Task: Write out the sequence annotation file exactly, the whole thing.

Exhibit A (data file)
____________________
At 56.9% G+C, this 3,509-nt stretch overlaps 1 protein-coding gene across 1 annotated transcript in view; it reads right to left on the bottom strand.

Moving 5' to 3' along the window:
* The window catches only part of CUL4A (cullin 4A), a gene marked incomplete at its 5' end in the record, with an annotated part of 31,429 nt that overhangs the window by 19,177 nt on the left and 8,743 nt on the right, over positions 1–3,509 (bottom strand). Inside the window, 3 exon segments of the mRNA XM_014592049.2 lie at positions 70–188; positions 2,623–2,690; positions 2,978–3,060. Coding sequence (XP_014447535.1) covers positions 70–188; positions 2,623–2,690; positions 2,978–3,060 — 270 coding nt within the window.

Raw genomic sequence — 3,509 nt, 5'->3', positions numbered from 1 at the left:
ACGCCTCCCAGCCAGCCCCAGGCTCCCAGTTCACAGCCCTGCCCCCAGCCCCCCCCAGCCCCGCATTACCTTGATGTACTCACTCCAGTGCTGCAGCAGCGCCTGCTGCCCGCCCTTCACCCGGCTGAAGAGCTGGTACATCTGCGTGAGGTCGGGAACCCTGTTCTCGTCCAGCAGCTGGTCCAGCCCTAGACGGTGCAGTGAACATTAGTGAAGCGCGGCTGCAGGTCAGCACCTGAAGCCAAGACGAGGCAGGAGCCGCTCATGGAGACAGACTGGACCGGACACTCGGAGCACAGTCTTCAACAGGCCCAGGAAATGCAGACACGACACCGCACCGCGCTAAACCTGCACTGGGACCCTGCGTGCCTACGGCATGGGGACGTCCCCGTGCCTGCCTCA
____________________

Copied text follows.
At 56.9% G+C, this 3,509-nt stretch overlaps 1 protein-coding gene across 1 annotated transcript in view; it reads right to left on the bottom strand.

Moving 5' to 3' along the window:
* The window catches only part of CUL4A (cullin 4A), a gene marked incomplete at its 5' end in the record, with an annotated part of 31,429 nt that overhangs the window by 19,177 nt on the left and 8,743 nt on the right, over positions 1–3,509 (bottom strand). Inside the window, 3 exon segments of the mRNA XM_014592049.2 lie at positions 70–188; positions 2,623–2,690; positions 2,978–3,060. Coding sequence (XP_014447535.1) covers positions 70–188; positions 2,623–2,690; positions 2,978–3,060 — 270 coding nt within the window.

Raw genomic sequence — 3,509 nt, 5'->3', positions numbered from 1 at the left:
ACGCCTCCCAGCCAGCCCCAGGCTCCCAGTTCACAGCCCTGCCCCCAGCCCCCCCCAGCCCCGCATTACCTTGATGTACTCACTCCAGTGCTGCAGCAGCGCCTGCTGCCCGCCCTTCACCCGGCTGAAGAGCTGGTACATCTGCGTGAGGTCGGGAACCCTGTTCTCGTCCAGCAGCTGGTCCAGCCCTAGACGGTGCAGTGAACATTAGTGAAGCGCGGCTGCAGGTCAGCACCTGAAGCCAAGACGAGGCAGGAGCCGCTCATGGAGACAGACTGGACCGGACACTCGGAGCACAGTCTTCAACAGGCCCAGGAAATGCAGACACGACACCGCACCGCGCTAAACCTGCACTGGGACCCTGCGTGCCTACGGCATGGGGACGTCCCCGTGCCTGCCTCA